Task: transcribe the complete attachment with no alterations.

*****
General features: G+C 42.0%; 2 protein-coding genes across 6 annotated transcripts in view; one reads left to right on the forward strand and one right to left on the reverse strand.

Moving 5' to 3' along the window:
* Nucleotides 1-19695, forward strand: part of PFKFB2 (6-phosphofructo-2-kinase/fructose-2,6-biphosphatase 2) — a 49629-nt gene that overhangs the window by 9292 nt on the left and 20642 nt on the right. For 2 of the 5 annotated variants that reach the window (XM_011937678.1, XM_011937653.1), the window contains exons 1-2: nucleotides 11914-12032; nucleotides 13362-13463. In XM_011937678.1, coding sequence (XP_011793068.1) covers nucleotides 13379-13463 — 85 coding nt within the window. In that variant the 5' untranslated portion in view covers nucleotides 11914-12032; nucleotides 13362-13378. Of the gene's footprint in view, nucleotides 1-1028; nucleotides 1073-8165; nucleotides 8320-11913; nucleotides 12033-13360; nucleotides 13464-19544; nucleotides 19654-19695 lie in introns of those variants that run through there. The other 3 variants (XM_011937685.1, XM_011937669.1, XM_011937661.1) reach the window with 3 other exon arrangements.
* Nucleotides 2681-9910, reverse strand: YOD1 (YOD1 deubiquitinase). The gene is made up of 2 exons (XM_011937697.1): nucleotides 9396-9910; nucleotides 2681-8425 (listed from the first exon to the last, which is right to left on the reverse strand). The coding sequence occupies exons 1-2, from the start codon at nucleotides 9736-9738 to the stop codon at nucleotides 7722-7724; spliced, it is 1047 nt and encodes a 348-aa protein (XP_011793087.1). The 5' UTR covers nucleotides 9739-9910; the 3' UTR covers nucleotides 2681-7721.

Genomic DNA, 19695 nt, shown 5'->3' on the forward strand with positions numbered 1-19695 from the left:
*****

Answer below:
General features: G+C 42.0%; 2 protein-coding genes across 6 annotated transcripts in view; one reads left to right on the forward strand and one right to left on the reverse strand.

Moving 5' to 3' along the window:
* Nucleotides 1-19695, forward strand: part of PFKFB2 (6-phosphofructo-2-kinase/fructose-2,6-biphosphatase 2) — a 49629-nt gene that overhangs the window by 9292 nt on the left and 20642 nt on the right. For 2 of the 5 annotated variants that reach the window (XM_011937678.1, XM_011937653.1), the window contains exons 1-2: nucleotides 11914-12032; nucleotides 13362-13463. In XM_011937678.1, coding sequence (XP_011793068.1) covers nucleotides 13379-13463 — 85 coding nt within the window. In that variant the 5' untranslated portion in view covers nucleotides 11914-12032; nucleotides 13362-13378. Of the gene's footprint in view, nucleotides 1-1028; nucleotides 1073-8165; nucleotides 8320-11913; nucleotides 12033-13360; nucleotides 13464-19544; nucleotides 19654-19695 lie in introns of those variants that run through there. The other 3 variants (XM_011937685.1, XM_011937669.1, XM_011937661.1) reach the window with 3 other exon arrangements.
* Nucleotides 2681-9910, reverse strand: YOD1 (YOD1 deubiquitinase). The gene is made up of 2 exons (XM_011937697.1): nucleotides 9396-9910; nucleotides 2681-8425 (listed from the first exon to the last, which is right to left on the reverse strand). The coding sequence occupies exons 1-2, from the start codon at nucleotides 9736-9738 to the stop codon at nucleotides 7722-7724; spliced, it is 1047 nt and encodes a 348-aa protein (XP_011793087.1). The 5' UTR covers nucleotides 9739-9910; the 3' UTR covers nucleotides 2681-7721.

Genomic DNA, 19695 nt, shown 5'->3' on the forward strand with positions numbered 1-19695 from the left: